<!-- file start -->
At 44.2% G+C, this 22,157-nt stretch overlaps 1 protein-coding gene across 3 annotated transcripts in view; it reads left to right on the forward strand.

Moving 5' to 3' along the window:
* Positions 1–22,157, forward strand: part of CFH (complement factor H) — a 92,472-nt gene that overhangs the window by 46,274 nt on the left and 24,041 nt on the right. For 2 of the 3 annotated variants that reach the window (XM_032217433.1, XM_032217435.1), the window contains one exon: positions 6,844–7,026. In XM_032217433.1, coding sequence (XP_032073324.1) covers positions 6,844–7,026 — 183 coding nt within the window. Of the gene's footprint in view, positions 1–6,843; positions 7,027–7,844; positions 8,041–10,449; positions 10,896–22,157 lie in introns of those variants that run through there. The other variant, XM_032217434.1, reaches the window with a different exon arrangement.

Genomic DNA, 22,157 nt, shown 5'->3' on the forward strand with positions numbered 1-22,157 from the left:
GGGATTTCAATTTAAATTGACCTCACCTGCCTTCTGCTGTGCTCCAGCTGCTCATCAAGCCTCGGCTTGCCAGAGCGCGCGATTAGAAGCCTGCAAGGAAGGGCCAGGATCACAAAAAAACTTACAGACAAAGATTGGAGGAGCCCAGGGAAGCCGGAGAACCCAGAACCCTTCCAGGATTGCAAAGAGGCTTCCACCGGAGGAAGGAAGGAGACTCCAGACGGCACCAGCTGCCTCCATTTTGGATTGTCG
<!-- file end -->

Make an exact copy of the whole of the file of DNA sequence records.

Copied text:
At 44.2% G+C, this 22,157-nt stretch overlaps 1 protein-coding gene across 3 annotated transcripts in view; it reads left to right on the forward strand.

Moving 5' to 3' along the window:
* Positions 1–22,157, forward strand: part of CFH (complement factor H) — a 92,472-nt gene that overhangs the window by 46,274 nt on the left and 24,041 nt on the right. For 2 of the 3 annotated variants that reach the window (XM_032217433.1, XM_032217435.1), the window contains one exon: positions 6,844–7,026. In XM_032217433.1, coding sequence (XP_032073324.1) covers positions 6,844–7,026 — 183 coding nt within the window. Of the gene's footprint in view, positions 1–6,843; positions 7,027–7,844; positions 8,041–10,449; positions 10,896–22,157 lie in introns of those variants that run through there. The other variant, XM_032217434.1, reaches the window with a different exon arrangement.

Genomic DNA, 22,157 nt, shown 5'->3' on the forward strand with positions numbered 1-22,157 from the left:
GGGATTTCAATTTAAATTGACCTCACCTGCCTTCTGCTGTGCTCCAGCTGCTCATCAAGCCTCGGCTTGCCAGAGCGCGCGATTAGAAGCCTGCAAGGAAGGGCCAGGATCACAAAAAAACTTACAGACAAAGATTGGAGGAGCCCAGGGAAGCCGGAGAACCCAGAACCCTTCCAGGATTGCAAAGAGGCTTCCACCGGAGGAAGGAAGGAGACTCCAGACGGCACCAGCTGCCTCCATTTTGGATTGTCG